Turnout low for public safety seminar

August 23, 2002|by TARA REILLY

The message of local law enforcement and social service agencies was clear Thursday: This is what happens when you sell or are addicted to drugs and these are the programs available to help you back on your feet.

The only part missing was the public the message was geared toward.

Most of the 45 people who attended the public safety seminar at Hagerstown Community College's Kepler Theater were members of the agencies represented in the seminar.

The event was sponsored by the HotSpots Communities Initiative, and its goal was to educate the public about the services various local agencies offer and to promote communication between them, according to a press release.


Hagerstown Mayor William Breichner said he was disappointed with the turnout.

"We are talking to the choir," Breichner said. "We're not talking to the citizens..."

The two-hour seminar used fictitious characters to show the legal consequences facing dealers and addicts and the services offered to lead them from a life of crime.

In this scenario, a drug dealer, Dennis, is a 17-year-old who moves in part-time with Linda, a 19-year-old Hagerstown woman who has a small child named Dorsey.

Linda pays rent with help from a federal subsidy, and takes cash and crack cocaine from Dennis in return for a place to stay.

After Linda smokes a good deal of his crack cocaine one night, Dennis beats her up and she is sent to the hospital and the police are called.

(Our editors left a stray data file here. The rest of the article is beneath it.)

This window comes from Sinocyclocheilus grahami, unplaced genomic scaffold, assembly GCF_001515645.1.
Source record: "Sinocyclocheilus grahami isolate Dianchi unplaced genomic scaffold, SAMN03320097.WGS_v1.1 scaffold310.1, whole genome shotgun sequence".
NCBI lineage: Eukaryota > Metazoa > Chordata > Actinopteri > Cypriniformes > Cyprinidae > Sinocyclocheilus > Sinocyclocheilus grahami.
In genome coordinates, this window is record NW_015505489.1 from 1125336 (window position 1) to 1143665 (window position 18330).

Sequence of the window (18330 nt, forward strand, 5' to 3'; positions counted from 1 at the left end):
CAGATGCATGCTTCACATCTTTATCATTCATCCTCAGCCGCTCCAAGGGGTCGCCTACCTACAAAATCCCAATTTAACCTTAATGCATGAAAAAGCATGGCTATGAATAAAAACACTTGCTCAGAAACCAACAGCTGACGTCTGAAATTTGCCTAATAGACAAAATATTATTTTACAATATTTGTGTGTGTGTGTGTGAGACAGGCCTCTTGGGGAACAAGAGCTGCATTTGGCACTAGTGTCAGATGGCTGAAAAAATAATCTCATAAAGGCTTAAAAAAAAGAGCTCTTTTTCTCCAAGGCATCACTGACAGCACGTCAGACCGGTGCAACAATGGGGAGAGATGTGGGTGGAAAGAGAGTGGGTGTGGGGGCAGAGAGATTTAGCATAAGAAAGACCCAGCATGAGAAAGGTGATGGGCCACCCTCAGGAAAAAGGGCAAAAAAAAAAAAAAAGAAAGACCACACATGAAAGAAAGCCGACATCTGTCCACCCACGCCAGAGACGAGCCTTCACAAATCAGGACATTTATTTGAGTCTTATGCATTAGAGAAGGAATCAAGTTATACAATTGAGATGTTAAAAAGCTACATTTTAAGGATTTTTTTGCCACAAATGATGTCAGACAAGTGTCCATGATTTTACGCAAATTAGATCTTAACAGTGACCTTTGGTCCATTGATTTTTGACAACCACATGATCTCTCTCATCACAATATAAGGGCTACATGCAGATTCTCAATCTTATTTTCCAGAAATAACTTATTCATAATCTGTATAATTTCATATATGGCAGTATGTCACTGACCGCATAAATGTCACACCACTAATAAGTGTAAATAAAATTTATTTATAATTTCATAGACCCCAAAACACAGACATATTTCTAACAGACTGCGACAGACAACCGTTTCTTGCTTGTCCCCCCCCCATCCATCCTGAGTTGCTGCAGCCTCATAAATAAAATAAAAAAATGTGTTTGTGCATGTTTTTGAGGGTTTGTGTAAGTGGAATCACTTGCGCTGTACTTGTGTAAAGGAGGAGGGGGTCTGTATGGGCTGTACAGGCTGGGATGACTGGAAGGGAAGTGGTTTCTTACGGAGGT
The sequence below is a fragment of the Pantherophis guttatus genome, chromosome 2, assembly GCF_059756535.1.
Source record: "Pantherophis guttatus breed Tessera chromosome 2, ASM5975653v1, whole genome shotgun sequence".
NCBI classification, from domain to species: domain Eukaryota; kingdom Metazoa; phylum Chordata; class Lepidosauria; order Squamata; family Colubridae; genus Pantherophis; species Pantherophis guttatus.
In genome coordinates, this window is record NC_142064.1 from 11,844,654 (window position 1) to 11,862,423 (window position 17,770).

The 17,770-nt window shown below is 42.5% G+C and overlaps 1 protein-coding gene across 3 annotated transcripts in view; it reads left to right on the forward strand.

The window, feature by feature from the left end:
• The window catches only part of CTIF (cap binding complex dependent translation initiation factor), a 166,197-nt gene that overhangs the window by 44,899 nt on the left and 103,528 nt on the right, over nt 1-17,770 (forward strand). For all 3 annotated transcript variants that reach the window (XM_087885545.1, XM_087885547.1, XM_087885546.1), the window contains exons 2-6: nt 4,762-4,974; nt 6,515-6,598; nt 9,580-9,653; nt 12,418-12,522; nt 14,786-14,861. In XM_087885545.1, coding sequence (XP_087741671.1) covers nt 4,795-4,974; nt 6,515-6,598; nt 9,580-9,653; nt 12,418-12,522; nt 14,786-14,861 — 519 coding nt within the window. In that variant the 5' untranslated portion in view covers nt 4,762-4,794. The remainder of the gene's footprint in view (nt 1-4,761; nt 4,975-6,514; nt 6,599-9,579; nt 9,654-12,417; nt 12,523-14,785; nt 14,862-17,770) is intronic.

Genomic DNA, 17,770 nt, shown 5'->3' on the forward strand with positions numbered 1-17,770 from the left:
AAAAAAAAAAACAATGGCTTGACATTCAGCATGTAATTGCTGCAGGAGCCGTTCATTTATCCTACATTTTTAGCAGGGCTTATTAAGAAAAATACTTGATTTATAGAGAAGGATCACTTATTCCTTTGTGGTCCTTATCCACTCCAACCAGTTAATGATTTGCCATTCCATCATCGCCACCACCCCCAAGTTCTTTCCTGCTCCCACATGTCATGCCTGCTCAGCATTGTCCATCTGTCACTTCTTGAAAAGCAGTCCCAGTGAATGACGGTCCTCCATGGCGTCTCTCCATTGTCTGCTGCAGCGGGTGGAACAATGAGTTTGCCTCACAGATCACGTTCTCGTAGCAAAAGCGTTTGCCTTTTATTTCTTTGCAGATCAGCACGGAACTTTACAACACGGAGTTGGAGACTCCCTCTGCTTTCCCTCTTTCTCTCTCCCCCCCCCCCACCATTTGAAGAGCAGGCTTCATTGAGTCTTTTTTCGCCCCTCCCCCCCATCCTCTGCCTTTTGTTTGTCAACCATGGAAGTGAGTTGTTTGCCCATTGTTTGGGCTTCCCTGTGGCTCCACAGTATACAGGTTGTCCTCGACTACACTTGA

Washington County Sheriff's Department chief deputy, Capt. Douglas Mullendore, said in a real-life situation, Linda would have been questioned, a warrant would have been issued to search her home and an investigation would have been under way to bust Dennis.

Linda eventually would end up losing custody of Dorsey and would be sentenced to serve time in the Washington County Detention Center. Dennis would be charged as an adult with distribution of crack cocaine and possession with the intent to distribute crack cocaine, and be sent to state prison for eight years.

Various agencies, including CASA, a local agency that combats domestic violence; the Washington County Health Department; the Department of Social Services; the Maryland State Police and Hagerstown City Police were on hand to explain the roles each would play in such a scenario.

Hagerstown Police Chief Art Smith said residents can learn more about the services provided by the groups by attending the Citizens Academy, which runs from Sept. 5 through Nov. 14.

The Herald-Mail Articles